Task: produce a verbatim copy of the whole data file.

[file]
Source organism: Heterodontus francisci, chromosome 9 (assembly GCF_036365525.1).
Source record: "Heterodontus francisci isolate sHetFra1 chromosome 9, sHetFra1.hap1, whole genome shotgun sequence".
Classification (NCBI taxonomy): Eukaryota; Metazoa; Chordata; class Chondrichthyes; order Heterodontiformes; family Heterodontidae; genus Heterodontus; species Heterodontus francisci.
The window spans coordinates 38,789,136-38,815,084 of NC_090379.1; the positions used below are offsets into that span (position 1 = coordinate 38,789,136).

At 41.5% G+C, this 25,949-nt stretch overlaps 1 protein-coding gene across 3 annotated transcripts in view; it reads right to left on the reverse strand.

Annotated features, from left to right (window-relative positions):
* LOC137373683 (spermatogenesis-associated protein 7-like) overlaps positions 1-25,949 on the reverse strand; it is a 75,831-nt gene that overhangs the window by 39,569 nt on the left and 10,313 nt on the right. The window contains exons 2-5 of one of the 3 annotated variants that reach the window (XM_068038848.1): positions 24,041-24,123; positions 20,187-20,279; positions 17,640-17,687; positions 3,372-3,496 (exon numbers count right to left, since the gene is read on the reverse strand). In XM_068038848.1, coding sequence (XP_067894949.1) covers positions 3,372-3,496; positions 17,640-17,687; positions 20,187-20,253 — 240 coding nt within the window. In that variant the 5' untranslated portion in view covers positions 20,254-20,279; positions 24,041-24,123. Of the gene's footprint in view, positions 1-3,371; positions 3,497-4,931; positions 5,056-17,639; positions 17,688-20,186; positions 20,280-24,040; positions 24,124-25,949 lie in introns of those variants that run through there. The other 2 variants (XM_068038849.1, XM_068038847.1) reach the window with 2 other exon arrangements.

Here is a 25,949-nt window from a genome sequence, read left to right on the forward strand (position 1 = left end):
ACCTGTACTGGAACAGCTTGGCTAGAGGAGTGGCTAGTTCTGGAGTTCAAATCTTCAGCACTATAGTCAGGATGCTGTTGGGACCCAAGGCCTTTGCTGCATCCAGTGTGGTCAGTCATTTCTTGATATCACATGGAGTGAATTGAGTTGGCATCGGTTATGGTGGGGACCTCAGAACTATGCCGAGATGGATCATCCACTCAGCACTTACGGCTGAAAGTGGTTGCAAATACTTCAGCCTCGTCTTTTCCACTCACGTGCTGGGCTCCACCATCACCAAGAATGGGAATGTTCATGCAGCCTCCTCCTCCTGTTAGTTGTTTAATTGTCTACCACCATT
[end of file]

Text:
Source organism: Heterodontus francisci, chromosome 9 (assembly GCF_036365525.1).
Source record: "Heterodontus francisci isolate sHetFra1 chromosome 9, sHetFra1.hap1, whole genome shotgun sequence".
Classification (NCBI taxonomy): Eukaryota; Metazoa; Chordata; class Chondrichthyes; order Heterodontiformes; family Heterodontidae; genus Heterodontus; species Heterodontus francisci.
The window spans coordinates 38,789,136-38,815,084 of NC_090379.1; the positions used below are offsets into that span (position 1 = coordinate 38,789,136).

At 41.5% G+C, this 25,949-nt stretch overlaps 1 protein-coding gene across 3 annotated transcripts in view; it reads right to left on the reverse strand.

Annotated features, from left to right (window-relative positions):
* LOC137373683 (spermatogenesis-associated protein 7-like) overlaps positions 1-25,949 on the reverse strand; it is a 75,831-nt gene that overhangs the window by 39,569 nt on the left and 10,313 nt on the right. The window contains exons 2-5 of one of the 3 annotated variants that reach the window (XM_068038848.1): positions 24,041-24,123; positions 20,187-20,279; positions 17,640-17,687; positions 3,372-3,496 (exon numbers count right to left, since the gene is read on the reverse strand). In XM_068038848.1, coding sequence (XP_067894949.1) covers positions 3,372-3,496; positions 17,640-17,687; positions 20,187-20,253 — 240 coding nt within the window. In that variant the 5' untranslated portion in view covers positions 20,254-20,279; positions 24,041-24,123. Of the gene's footprint in view, positions 1-3,371; positions 3,497-4,931; positions 5,056-17,639; positions 17,688-20,186; positions 20,280-24,040; positions 24,124-25,949 lie in introns of those variants that run through there. The other 2 variants (XM_068038849.1, XM_068038847.1) reach the window with 2 other exon arrangements.

Here is a 25,949-nt window from a genome sequence, read left to right on the forward strand (position 1 = left end):
ACCTGTACTGGAACAGCTTGGCTAGAGGAGTGGCTAGTTCTGGAGTTCAAATCTTCAGCACTATAGTCAGGATGCTGTTGGGACCCAAGGCCTTTGCTGCATCCAGTGTGGTCAGTCATTTCTTGATATCACATGGAGTGAATTGAGTTGGCATCGGTTATGGTGGGGACCTCAGAACTATGCCGAGATGGATCATCCACTCAGCACTTACGGCTGAAAGTGGTTGCAAATACTTCAGCCTCGTCTTTTCCACTCACGTGCTGGGCTCCACCATCACCAAGAATGGGAATGTTCATGCAGCCTCCTCCTCCTGTTAGTTGTTTAATTGTCTACCACCATT